The debate on Aegean high and low chronologies: An overview through Egypt
Tiziano Fantuzzi Rivista di Archaeologia, anno XXXI 2007 : 53-65.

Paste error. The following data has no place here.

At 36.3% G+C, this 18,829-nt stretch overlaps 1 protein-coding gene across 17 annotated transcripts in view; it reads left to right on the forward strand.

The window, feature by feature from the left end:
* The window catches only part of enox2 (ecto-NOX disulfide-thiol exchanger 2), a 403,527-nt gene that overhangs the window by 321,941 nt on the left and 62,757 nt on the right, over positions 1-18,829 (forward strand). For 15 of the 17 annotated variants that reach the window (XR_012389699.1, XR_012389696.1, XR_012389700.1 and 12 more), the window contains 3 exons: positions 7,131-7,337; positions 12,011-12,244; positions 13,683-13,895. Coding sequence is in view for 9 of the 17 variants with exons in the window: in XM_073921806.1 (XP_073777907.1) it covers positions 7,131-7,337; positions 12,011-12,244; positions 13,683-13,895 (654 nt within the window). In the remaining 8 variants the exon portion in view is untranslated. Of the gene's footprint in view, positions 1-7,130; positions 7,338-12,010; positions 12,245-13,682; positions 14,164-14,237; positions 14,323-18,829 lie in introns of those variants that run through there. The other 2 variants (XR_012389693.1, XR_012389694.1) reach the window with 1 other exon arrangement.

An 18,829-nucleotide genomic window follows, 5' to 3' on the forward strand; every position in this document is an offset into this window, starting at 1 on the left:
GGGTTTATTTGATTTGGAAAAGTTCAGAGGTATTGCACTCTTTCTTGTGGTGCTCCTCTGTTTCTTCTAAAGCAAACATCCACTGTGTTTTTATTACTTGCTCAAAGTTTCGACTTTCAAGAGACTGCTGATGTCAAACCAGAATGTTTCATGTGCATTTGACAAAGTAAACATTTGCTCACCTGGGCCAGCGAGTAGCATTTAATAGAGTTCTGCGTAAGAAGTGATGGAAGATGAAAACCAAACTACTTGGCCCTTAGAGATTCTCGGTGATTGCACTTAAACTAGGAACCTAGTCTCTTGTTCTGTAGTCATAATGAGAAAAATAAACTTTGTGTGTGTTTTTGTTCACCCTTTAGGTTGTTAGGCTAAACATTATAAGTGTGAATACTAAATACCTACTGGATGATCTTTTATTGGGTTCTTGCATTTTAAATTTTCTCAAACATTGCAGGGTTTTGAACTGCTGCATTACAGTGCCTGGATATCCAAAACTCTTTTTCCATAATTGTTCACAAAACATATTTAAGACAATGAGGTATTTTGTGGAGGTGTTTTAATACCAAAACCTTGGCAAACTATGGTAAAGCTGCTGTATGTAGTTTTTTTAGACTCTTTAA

One of the most important problems which affect the reconstruction of the Aegean Late Bronze Age (LBA), and its significance in the Mediterranean world, is the absolute chronology of the Minoan LM I-II periods, and, in turn, the absolute dating of the mature LM I A Theran eruption, and their relationships with the Egyptian and Cypriote relative chronologies. Since the last three decades, the traditional chronology has been challenged by radiocarbon results obtained from a few key sites, which, during the late 1990’s seemed to be confirmed by several other dating techniques. In turn, an impressive amount of new data, often supporting the traditional view, has been obtained from the (re)analysis of the Aegean, Cypriote and Egyptian assemblages, which have yielded good evidence for their chronological correlation. As a consequence, the archaeologists face with an impasse, given that none of the two parts involved in the debate can rely upon conclusive arguments, or be confident of the outcome. However, a slightly modified version of the traditional “Low” chronology might be put forward, maintaining both archaeological and radiocarbon evidence. It is interesting to point out that the radiocarbon results, when individually calibrated, do not seem homogeneous enough to justify a shift of some 120 calendar years in the traditional chronology.